The district court found that even if a skilled artisan would have been motivated to make an ODT formulation of vardenafil, the prior art taught away from formulating vardenafil ODT as immediate release. The district court found that a person of ordinary skill in the art would have expected vardenafil ODT to have a bitter taste, and that using an immediate-release formulation could increase vardenafil blood levels too quickly, which might be a problem for older men.
According to the opinion, a reference teaches away when it suggests that the line of development flowing from the reference’s disclosure is unlikely to be productive of the result sought by the applicant. The “teaching away” inquiry does not focus on whether a person of ordinary skill in the art would have merely favored one disclosed option over another disclosed option. The district court’s finding that a person of ordinary skill in the art would have first pursued a delayed-release formulation over an immediate-release formulation is insufficient to support a finding of teaching away.
With respect to the objective indicia, the district court found that Watson’s copying of the claimed invention and Staxyn’s unexpected increased duration of action compared to Levitra supported its conclusion of nonobviousness. The panel agrees with Bayer that these two objective indicia are probative of nonobviousness.
As to the final legal conclusion, weighing a showing of clear motivation, concerns but no teaching away as to bitter taste and bioavailability, and evidence of copying and unexpected results, the panel rules that claims 9 and 11 of the ’950 patent would have been obvious.
Two-Way Media Ltd. v. Comcast Cable Communications, LLC, Fed. Cir. Case 2016-2531, -2532 (November 1, 2017)
The panel affirms the grant of judgment on the pleadings as to claims directed to a system for streaming audio/visual data over the internet because, much like many early internet patents, the claims merely recite result-based functional language. The opinion notes that the claims use terms like “converting,” “routing,” “controlling,” “monitoring,” and “accumulating records,” instead of describing how to achieve these results in a non-abstract way.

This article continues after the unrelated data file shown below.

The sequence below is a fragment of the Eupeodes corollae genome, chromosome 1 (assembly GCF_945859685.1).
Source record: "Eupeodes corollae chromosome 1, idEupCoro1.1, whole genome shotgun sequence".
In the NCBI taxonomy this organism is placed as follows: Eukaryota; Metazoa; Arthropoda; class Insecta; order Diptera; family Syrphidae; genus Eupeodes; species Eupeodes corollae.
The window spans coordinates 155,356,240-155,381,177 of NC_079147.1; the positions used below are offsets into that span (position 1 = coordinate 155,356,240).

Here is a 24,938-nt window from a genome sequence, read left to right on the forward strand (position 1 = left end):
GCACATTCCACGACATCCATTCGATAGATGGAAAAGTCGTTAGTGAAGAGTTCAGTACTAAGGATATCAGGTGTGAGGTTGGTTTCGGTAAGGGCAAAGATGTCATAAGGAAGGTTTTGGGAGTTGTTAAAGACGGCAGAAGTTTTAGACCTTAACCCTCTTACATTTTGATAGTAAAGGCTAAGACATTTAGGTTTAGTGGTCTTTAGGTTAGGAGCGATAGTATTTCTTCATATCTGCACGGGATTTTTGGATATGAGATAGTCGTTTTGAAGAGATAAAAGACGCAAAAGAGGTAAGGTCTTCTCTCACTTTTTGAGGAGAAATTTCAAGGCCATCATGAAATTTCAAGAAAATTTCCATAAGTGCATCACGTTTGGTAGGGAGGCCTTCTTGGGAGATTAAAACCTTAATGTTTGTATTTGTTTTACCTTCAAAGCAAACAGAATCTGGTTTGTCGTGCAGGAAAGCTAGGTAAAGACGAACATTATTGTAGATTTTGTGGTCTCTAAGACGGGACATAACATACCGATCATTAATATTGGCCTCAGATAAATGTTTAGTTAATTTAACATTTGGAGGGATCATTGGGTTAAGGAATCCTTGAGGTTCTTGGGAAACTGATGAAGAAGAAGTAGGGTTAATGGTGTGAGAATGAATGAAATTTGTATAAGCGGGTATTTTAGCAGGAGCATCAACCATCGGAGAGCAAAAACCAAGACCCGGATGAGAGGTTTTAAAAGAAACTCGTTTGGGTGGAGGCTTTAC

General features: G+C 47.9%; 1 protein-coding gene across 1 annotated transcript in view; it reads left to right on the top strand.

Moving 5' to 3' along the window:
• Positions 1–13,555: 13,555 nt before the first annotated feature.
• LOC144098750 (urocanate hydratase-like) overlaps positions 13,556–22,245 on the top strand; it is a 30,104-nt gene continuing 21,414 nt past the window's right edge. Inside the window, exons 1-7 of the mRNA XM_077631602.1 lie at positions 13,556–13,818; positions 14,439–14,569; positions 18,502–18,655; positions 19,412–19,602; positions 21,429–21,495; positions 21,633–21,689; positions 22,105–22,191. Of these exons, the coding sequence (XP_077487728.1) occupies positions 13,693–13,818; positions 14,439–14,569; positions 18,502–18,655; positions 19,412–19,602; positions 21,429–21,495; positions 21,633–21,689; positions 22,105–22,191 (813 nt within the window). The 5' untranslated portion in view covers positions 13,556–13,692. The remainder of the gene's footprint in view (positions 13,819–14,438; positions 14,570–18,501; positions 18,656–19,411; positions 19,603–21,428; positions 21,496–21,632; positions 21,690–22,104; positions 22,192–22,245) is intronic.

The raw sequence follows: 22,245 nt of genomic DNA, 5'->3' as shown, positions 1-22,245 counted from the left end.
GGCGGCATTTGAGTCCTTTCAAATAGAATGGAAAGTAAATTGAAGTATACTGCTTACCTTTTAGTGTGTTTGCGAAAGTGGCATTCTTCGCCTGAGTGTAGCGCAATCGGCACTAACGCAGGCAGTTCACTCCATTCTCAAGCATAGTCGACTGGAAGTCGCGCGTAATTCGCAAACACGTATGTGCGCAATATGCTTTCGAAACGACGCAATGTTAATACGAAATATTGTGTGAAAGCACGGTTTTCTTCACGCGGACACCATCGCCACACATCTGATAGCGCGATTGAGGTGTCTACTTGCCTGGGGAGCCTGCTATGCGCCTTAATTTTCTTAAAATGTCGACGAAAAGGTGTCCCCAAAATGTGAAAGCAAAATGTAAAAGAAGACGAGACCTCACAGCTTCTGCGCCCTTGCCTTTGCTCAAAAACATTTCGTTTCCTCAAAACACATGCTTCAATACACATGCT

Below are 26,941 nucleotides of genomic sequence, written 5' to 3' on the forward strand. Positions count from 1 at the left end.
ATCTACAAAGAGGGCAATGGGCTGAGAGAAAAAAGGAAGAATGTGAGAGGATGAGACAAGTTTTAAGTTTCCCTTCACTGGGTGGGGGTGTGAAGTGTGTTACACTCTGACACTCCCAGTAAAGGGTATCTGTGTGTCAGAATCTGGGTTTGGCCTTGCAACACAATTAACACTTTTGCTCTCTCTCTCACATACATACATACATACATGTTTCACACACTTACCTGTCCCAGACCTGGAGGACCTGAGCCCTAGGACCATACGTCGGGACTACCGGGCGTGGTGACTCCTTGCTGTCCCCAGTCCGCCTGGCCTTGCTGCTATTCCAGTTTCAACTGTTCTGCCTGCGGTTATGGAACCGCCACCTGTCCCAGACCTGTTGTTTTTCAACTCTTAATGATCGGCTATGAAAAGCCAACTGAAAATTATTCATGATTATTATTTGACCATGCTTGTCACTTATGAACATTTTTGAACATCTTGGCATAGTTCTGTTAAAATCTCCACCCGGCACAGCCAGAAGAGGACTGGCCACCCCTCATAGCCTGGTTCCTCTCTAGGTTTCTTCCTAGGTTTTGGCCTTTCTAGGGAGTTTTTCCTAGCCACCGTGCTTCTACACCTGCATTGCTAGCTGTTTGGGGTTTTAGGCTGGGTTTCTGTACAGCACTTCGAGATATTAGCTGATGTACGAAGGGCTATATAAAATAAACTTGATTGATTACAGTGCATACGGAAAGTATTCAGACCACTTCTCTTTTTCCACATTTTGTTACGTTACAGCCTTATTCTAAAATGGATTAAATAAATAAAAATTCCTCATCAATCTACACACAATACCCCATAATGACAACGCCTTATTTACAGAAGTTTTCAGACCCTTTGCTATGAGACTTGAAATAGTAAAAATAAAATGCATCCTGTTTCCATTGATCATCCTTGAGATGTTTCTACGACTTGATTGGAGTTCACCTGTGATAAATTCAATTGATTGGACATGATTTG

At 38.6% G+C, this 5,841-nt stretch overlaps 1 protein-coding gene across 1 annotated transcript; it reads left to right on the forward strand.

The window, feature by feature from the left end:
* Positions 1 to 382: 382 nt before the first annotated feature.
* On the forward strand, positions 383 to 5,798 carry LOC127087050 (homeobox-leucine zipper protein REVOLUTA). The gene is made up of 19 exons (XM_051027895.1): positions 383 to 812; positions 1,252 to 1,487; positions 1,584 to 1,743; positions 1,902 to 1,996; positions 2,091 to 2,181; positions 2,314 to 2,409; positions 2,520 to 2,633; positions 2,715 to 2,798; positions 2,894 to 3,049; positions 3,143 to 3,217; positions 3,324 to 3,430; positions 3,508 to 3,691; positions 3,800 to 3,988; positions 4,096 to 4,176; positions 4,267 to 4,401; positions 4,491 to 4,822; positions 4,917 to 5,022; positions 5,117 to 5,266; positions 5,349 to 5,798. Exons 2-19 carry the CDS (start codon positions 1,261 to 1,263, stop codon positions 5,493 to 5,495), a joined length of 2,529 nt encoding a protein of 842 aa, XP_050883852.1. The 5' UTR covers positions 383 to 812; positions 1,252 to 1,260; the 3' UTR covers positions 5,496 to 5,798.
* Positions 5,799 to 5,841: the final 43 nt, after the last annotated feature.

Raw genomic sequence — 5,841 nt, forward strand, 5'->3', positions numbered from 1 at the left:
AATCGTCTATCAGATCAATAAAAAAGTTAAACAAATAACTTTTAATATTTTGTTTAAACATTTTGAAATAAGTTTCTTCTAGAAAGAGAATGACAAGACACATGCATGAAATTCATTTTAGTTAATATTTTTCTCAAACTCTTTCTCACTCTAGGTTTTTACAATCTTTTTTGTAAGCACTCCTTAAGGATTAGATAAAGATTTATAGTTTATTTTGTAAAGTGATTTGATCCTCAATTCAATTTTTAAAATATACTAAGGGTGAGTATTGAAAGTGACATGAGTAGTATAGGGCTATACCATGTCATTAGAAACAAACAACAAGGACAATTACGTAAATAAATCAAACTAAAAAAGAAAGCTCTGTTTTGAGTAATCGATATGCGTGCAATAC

In applying step one of Alice, the panel notes that claim 1 of the ’187 patent recites a method for routing information using result-based functional language, but does not sufficiently describe how to achieve these results in a non-abstract way. The claims are thus similar to those in the Circuit’s 2016 Electric Power Group case. In that case, the Circuit held that the challenged claims were directed to the abstract idea of “gathering and analyzing information of a specified content, then displaying the results, and not any inventive technology for performing those functions.” In the same way, claim 1 manipulates data but fails to do so in a non-abstract way.
In applying Alice step two, the district court acknowledged that the specification of the ’187 patent describes a system architecture as a technological innovation, but concluded that the claim does not recite this architecture, even taking into account Two-Way Media’s proposed constructions. The panel agrees. The main problem that Two-Way Media cannot overcome is that the claim—as opposed to something purportedly described in the specification—is missing an inventive concept. While the specification may describe a purported innovative “scalable architecture,” claim 1 of the ’187 patent does not. The panel thus concludes that claim 1 fails to transform the abstract idea into something more.
In a most interesting part of the case, the panel sees no error in the district court’s refusal to consider evidence relating to the “purported technological innovations of its invention … as the court correctly concluded that the material was relevant to a novelty and obviousness analysis, and not whether the claims were directed to eligible subject matter.”
The ’622 and ’686 patents suffer from the same Alice infirmities. Two-Way Media admits that the representative claims are broader in several respects than claim 1 of the ’187 patent. The panel agrees with the district court that the claims here—directed to monitoring the delivery of real-time information to user(s) or measuring such delivery for commercial purposes—are similar to other concepts found to be abstract in the Circuit’s Bascom, Electric Power Grid and Ultramercial cases. For these reasons, the panel concludes that the representative claims of the ’622 patent and ’686 patent are directed to abstract ideas.